Thursday, March 08, 2007

America Remembers the Abolitionist Movement

As the United States Embassy in Freetown wraps up activities marking the Black History Month, a press release issued yesterday from the US Embassy stated that Americans remember the abolitionist movement to ban slavery in the United States.

The release wrote that on March 2, 1807, the US President Thomas Jefferson signed a law passed by the US Congress banning African Slave Trade. The law took effect in the US on January 1, 1808 but it was not the beginning of the abolitionist movement in the United Sates but that earlier after the American Revolution, some northern states including Vermont in 1777, Massachusetts in 1780, New York in 1799 and New Jersey in 1804 passed emancipation legislation to free slaves. At that time, other northern states including Pennsylvania, Rhode Island and Connecticut also adopted emancipation legislation which took effect gradually.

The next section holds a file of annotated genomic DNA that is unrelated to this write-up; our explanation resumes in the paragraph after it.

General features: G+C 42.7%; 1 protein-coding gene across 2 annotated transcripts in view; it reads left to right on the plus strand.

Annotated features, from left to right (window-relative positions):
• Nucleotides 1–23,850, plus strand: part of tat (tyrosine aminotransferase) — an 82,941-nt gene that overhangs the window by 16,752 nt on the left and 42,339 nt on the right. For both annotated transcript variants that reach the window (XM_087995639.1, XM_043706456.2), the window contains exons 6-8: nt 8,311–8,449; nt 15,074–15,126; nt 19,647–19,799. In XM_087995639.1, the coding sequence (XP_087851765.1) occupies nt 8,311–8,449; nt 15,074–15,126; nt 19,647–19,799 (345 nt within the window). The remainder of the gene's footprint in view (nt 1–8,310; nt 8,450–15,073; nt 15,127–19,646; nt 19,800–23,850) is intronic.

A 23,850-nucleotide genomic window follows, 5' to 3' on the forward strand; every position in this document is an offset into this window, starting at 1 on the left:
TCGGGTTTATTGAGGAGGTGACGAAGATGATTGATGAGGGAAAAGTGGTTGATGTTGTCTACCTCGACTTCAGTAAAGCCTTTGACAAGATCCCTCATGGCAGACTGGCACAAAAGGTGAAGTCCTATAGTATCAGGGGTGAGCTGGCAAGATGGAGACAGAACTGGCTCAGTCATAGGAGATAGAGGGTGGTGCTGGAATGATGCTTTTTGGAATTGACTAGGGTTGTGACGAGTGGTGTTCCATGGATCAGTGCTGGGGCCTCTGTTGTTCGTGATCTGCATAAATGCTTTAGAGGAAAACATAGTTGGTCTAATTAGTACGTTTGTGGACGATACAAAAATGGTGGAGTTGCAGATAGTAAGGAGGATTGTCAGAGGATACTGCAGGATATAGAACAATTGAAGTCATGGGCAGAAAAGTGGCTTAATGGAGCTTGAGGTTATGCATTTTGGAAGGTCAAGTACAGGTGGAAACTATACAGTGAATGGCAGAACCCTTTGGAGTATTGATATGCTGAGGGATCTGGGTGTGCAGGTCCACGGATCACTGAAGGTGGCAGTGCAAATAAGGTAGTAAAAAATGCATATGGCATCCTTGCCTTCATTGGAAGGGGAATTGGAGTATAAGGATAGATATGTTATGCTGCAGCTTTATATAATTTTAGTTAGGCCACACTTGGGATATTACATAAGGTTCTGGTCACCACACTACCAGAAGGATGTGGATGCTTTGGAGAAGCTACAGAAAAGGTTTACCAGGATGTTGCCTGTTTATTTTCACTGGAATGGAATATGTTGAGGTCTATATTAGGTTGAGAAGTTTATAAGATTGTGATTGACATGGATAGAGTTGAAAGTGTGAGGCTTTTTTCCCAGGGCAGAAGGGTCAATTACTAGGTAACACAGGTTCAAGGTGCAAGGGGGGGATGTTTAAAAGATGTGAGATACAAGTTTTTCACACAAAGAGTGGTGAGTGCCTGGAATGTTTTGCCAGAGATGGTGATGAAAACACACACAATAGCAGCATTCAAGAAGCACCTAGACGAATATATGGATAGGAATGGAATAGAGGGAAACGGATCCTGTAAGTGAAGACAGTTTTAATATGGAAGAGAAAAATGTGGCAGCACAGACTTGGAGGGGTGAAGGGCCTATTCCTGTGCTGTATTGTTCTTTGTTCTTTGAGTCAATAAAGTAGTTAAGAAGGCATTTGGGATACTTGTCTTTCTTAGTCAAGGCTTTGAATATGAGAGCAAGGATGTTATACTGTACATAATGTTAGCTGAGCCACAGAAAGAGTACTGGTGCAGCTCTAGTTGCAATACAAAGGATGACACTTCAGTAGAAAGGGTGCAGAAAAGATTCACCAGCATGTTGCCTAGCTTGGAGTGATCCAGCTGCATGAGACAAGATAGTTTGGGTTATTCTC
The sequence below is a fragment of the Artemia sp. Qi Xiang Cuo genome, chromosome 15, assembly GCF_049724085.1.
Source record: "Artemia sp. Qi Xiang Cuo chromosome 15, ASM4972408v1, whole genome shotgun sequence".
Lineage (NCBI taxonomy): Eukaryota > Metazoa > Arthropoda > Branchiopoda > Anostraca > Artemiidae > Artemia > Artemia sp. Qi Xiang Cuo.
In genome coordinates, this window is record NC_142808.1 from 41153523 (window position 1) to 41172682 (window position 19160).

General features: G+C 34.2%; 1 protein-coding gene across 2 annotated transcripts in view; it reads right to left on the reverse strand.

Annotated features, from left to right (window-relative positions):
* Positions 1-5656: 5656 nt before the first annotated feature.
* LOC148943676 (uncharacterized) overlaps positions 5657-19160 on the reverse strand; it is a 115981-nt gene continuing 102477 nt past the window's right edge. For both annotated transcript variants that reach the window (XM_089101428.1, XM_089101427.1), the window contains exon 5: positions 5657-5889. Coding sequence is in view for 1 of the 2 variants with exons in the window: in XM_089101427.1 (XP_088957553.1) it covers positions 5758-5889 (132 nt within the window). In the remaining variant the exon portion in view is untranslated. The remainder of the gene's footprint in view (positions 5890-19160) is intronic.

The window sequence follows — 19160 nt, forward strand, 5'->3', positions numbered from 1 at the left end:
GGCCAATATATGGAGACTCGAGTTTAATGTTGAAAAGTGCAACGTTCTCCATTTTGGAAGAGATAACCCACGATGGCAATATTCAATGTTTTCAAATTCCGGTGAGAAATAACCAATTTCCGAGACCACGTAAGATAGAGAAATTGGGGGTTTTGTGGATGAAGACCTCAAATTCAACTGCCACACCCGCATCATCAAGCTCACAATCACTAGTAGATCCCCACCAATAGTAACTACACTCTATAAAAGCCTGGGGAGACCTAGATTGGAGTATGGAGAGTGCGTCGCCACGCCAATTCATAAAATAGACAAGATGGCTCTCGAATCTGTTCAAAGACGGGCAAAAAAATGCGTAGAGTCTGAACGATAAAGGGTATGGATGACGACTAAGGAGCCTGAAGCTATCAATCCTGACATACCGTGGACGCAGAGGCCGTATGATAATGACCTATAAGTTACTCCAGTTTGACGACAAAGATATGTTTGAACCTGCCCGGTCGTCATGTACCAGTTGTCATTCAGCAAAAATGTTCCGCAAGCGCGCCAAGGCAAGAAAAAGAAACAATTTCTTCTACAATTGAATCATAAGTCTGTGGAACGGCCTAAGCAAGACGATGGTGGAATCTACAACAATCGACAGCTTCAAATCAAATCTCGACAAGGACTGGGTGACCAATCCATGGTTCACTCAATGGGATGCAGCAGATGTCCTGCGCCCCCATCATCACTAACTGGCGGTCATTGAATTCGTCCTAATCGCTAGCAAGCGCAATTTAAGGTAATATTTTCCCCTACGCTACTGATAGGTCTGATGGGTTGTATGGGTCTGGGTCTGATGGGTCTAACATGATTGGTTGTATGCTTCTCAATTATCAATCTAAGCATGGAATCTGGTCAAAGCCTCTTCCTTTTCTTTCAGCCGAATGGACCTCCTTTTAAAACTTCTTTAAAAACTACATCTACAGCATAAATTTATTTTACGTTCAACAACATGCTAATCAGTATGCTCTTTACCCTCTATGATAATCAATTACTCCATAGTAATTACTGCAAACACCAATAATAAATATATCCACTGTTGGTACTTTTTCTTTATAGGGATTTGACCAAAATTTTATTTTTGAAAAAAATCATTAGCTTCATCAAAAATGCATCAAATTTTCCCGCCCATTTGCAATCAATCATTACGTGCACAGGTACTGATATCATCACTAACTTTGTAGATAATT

In 1800, the Unites States barred US citizens from exporting slaves and in 1865, the Thirteenth Amendment of the US Constitution finally outlawed slavery in the United States, the statement concluded.

Link to allAfrica.com: Sierra Leone: America Remembers the Abolitionist Movement (Page 1 of 1)